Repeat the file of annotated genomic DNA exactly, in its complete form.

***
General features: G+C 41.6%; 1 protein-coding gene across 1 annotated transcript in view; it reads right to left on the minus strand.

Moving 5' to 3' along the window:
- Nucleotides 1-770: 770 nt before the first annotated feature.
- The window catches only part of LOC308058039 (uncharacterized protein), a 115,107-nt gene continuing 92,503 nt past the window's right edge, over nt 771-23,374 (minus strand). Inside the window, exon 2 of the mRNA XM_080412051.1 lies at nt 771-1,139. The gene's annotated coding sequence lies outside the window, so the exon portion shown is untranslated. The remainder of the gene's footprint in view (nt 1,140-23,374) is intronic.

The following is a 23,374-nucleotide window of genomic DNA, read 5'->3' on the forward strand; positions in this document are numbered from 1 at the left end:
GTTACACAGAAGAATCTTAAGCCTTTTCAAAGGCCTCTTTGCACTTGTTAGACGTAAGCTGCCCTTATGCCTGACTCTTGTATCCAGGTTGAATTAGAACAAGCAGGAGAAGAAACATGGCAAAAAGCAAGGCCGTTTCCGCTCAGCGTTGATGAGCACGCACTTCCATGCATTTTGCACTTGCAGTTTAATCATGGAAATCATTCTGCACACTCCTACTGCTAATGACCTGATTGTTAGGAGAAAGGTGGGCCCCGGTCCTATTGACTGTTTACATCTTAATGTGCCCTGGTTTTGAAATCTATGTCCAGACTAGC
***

General features: G+C 41.6%; 1 protein-coding gene across 1 annotated transcript in view; it reads right to left on the minus strand.

Moving 5' to 3' along the window:
- Nucleotides 1-770: 770 nt before the first annotated feature.
- The window catches only part of LOC308058039 (uncharacterized protein), a 115,107-nt gene continuing 92,503 nt past the window's right edge, over nt 771-23,374 (minus strand). Inside the window, exon 2 of the mRNA XM_080412051.1 lies at nt 771-1,139. The gene's annotated coding sequence lies outside the window, so the exon portion shown is untranslated. The remainder of the gene's footprint in view (nt 1,140-23,374) is intronic.

The following is a 23,374-nucleotide window of genomic DNA, read 5'->3' on the forward strand; positions in this document are numbered from 1 at the left end:
GTTACACAGAAGAATCTTAAGCCTTTTCAAAGGCCTCTTTGCACTTGTTAGACGTAAGCTGCCCTTATGCCTGACTCTTGTATCCAGGTTGAATTAGAACAAGCAGGAGAAGAAACATGGCAAAAAGCAAGGCCGTTTCCGCTCAGCGTTGATGAGCACGCACTTCCATGCATTTTGCACTTGCAGTTTAATCATGGAAATCATTCTGCACACTCCTACTGCTAATGACCTGATTGTTAGGAGAAAGGTGGGCCCCGGTCCTATTGACTGTTTACATCTTAATGTGCCCTGGTTTTGAAATCTATGTCCAGACTAGC